Teaching and apples have gone hand in hand for far longer than any of today’s teachers have been in the classroom.
The classic picture of an apple on the teacher’s desk is one we all know, and odds are that, as a teacher, you have at least one apple-themed mug in your possession.
These days, the apple you’ll most likely see in your classroom comes with a keyboard and a mouse.
But there’s another type of apple you should really consider bringing into your class: Apples to Apples.
How to Play Apples to Apples
If you’ve somehow never heard of it, Apples to Apples is a simple yet fun card game in which players try to match noun cards to adjective cards. It’s actually a family-oriented party game, but it’s also essentially an ESL lesson in disguise, making it a perfect opportunity to reinforce grammar in the ESL classroom.
Apples to Apples is a very simple game to play. Each player receives five red apple cards, each of which has a noun printed on it. Each round, one person—the “Judge” for that round—takes a turn playing a green apple card, which has an adjective on it. The rest of the players select the red apple card from their hand that they think is best described by the adjective on the green apple card. The Judge looks at all the red apple cards and then decides which one he or she thinks best matches the adjective for that round.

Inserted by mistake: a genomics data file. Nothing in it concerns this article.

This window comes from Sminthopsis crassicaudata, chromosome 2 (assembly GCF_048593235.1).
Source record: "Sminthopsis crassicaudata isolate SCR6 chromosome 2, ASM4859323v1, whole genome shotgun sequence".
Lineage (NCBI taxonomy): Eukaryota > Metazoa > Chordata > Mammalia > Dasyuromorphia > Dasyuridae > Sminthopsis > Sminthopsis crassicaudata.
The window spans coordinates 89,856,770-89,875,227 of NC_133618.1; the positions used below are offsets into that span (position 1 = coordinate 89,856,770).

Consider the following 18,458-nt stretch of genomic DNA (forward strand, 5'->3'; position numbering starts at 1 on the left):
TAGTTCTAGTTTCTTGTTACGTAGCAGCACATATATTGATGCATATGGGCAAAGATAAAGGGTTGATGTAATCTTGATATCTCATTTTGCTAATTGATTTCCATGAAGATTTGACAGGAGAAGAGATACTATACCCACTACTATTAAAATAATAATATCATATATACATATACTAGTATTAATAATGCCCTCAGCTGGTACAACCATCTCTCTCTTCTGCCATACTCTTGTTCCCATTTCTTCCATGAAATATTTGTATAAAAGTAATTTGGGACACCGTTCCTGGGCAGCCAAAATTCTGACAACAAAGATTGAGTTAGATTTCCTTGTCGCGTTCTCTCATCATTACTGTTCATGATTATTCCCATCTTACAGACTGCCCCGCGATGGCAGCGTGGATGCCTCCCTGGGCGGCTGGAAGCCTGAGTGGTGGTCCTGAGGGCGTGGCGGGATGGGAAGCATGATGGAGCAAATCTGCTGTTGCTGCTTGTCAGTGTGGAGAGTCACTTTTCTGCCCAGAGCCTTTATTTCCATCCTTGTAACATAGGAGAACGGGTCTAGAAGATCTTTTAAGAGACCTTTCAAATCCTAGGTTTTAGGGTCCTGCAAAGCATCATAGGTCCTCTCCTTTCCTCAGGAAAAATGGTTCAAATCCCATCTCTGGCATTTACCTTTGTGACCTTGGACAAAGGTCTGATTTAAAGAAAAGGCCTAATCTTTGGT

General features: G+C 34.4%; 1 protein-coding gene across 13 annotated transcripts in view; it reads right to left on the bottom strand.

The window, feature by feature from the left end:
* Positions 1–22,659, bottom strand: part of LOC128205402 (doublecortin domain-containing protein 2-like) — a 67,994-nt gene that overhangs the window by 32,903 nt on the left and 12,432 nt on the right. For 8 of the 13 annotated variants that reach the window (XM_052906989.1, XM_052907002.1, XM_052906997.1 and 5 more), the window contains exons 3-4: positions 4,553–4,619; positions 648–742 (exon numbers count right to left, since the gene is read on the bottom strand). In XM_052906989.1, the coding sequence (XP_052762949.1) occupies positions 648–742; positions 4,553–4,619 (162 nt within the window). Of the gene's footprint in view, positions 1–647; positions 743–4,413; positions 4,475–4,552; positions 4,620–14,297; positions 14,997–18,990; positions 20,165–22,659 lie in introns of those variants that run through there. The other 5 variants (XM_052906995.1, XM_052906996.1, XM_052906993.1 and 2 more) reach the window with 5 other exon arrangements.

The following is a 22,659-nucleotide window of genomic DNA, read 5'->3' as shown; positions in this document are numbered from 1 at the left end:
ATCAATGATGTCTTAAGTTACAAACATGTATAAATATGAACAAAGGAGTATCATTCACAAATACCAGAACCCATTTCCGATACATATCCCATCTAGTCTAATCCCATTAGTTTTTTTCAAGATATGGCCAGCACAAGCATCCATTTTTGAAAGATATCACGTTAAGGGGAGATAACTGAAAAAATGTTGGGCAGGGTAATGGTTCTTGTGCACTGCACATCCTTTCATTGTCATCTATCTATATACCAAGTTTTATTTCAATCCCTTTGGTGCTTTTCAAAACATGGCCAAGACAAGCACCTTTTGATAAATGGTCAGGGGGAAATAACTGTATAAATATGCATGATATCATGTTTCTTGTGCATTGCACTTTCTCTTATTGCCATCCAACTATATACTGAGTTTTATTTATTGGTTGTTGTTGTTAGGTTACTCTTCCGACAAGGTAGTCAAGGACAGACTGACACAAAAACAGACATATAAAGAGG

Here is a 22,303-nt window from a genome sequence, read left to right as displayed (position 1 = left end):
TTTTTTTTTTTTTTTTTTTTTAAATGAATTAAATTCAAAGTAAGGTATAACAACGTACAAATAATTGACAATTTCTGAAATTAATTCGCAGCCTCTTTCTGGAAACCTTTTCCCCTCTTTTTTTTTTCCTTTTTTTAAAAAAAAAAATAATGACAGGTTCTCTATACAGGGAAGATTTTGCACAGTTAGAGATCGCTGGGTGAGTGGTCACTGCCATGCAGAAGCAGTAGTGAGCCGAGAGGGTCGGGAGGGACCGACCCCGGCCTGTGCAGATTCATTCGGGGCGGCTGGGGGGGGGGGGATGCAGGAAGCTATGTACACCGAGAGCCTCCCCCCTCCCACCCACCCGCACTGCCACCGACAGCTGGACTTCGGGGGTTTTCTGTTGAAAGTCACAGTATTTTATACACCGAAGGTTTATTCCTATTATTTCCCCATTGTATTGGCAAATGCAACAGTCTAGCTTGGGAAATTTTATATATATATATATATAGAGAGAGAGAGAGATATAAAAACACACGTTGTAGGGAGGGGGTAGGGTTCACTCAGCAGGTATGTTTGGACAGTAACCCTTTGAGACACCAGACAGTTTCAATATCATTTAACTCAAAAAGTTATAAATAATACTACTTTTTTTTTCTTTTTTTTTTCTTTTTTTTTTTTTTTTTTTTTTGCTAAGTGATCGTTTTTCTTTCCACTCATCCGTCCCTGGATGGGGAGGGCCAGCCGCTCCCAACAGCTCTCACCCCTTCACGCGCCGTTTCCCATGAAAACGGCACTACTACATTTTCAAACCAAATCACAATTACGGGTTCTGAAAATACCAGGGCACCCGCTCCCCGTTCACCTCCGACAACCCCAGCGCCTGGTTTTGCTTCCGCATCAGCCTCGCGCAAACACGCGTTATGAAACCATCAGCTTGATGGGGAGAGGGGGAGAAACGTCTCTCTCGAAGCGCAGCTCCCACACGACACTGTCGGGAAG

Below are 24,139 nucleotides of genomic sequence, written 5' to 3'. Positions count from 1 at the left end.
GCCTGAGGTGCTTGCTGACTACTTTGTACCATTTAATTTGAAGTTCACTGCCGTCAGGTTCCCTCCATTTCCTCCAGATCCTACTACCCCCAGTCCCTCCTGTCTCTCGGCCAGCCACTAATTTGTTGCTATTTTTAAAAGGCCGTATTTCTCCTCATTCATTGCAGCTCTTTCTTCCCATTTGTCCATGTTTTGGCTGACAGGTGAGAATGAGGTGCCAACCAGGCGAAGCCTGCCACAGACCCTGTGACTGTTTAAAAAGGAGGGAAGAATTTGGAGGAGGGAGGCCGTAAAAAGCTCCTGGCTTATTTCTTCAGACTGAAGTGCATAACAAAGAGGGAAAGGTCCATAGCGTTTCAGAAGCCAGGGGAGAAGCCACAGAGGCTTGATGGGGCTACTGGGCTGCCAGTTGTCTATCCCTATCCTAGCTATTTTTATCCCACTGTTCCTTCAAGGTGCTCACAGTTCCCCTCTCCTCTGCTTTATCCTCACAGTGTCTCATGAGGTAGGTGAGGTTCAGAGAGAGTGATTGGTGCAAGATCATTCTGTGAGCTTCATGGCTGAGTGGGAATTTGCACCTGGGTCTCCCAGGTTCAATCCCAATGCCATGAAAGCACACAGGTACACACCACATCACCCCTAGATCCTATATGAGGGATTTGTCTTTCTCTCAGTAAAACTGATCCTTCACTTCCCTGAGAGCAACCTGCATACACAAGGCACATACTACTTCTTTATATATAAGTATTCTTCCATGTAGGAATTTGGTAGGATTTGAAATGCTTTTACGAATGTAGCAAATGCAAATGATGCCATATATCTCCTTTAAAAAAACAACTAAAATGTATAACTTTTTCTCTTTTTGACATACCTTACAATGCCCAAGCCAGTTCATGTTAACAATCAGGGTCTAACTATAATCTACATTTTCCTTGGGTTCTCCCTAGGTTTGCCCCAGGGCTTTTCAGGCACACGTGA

Click here to join our team!
What Makes Apples to Apples Good for ESL Students?
First and foremost, Apples to Apples is great for vocabulary development for ESL students. Lots of the words on the cards are ones they won’t encounter in typical ESL units, and you already know that it’s a good move to expose students to new and unusual vocabulary words in the ESL classroom, especially if you can do it through a fun game.
In addition to the main adjective on the green apple cards, each card also lists a few synonyms. This gives you a chance to teach word groups, and these sets of synonyms are a great starting point for other vocabulary development activities such as crossword puzzles.
Another plus for ESL students is that Apples to Apples is customizable. It’s not hard to make your own cards with words on them, and that gives you the freedom to create cards that focus on the words you want your students to learn. Even better, you can have your students make the cards themselves to reinforce their learning.
You can use words associated with a unit you’re studying in class, take vocabulary from a reading passage or ask students to share words they encounter in real-world English usage.
Another advantage of Apples to Apples is that it’s a quick game. Generally, a full game lasts around 30 minutes, although some games can go over an hour; most class periods probably fall within that time frame. But remember that Apples to Apples is flexible.
If you don’t have 30 minutes of class time to spare, let alone an hour, you can simply take five minutes each day and play one round. Put students in groups of five and let each person have a chance to play a green apple card before ending the game.
You can also use Apples to Apples as a warm-up or a filler. Basically, you can play the game however you’d like, using exactly the amount of time you want to give it.
Most of all, playing games in class is fun, and this one fits the bill. Because players choose the best answer, there’s plenty of room for your students’ personalities to shine. They can choose serious answers or silly ones. As long as they can explain why they chose the winner that they did, any answer is a worthy one.
Easy as Pie: Excellent ESL Variations on Apples to Apples